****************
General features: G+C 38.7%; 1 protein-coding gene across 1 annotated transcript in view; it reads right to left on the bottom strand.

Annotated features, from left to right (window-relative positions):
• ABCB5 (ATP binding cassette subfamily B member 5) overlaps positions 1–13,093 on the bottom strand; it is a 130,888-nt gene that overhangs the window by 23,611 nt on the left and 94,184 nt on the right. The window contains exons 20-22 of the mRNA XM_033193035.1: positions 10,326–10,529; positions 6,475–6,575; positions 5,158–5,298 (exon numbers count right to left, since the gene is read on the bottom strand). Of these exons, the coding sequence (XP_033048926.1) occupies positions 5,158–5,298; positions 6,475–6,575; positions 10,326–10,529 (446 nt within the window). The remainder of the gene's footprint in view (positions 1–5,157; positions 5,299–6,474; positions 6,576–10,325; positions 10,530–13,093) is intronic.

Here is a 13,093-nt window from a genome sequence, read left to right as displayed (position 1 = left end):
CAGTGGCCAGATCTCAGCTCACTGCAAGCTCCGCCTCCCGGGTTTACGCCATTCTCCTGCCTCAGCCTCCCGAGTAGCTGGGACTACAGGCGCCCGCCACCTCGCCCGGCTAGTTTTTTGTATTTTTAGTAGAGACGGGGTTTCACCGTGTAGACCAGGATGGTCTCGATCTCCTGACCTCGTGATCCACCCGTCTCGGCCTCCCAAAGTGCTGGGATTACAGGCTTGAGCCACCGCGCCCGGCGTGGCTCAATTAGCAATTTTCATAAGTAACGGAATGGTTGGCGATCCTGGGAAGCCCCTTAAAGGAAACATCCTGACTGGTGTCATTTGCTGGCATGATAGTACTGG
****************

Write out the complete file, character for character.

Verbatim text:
General features: G+C 38.7%; 1 protein-coding gene across 1 annotated transcript in view; it reads right to left on the bottom strand.

Annotated features, from left to right (window-relative positions):
• ABCB5 (ATP binding cassette subfamily B member 5) overlaps positions 1–13,093 on the bottom strand; it is a 130,888-nt gene that overhangs the window by 23,611 nt on the left and 94,184 nt on the right. The window contains exons 20-22 of the mRNA XM_033193035.1: positions 10,326–10,529; positions 6,475–6,575; positions 5,158–5,298 (exon numbers count right to left, since the gene is read on the bottom strand). Of these exons, the coding sequence (XP_033048926.1) occupies positions 5,158–5,298; positions 6,475–6,575; positions 10,326–10,529 (446 nt within the window). The remainder of the gene's footprint in view (positions 1–5,157; positions 5,299–6,474; positions 6,576–10,325; positions 10,530–13,093) is intronic.

Here is a 13,093-nt window from a genome sequence, read left to right as displayed (position 1 = left end):
CAGTGGCCAGATCTCAGCTCACTGCAAGCTCCGCCTCCCGGGTTTACGCCATTCTCCTGCCTCAGCCTCCCGAGTAGCTGGGACTACAGGCGCCCGCCACCTCGCCCGGCTAGTTTTTTGTATTTTTAGTAGAGACGGGGTTTCACCGTGTAGACCAGGATGGTCTCGATCTCCTGACCTCGTGATCCACCCGTCTCGGCCTCCCAAAGTGCTGGGATTACAGGCTTGAGCCACCGCGCCCGGCGTGGCTCAATTAGCAATTTTCATAAGTAACGGAATGGTTGGCGATCCTGGGAAGCCCCTTAAAGGAAACATCCTGACTGGTGTCATTTGCTGGCATGATAGTACTGG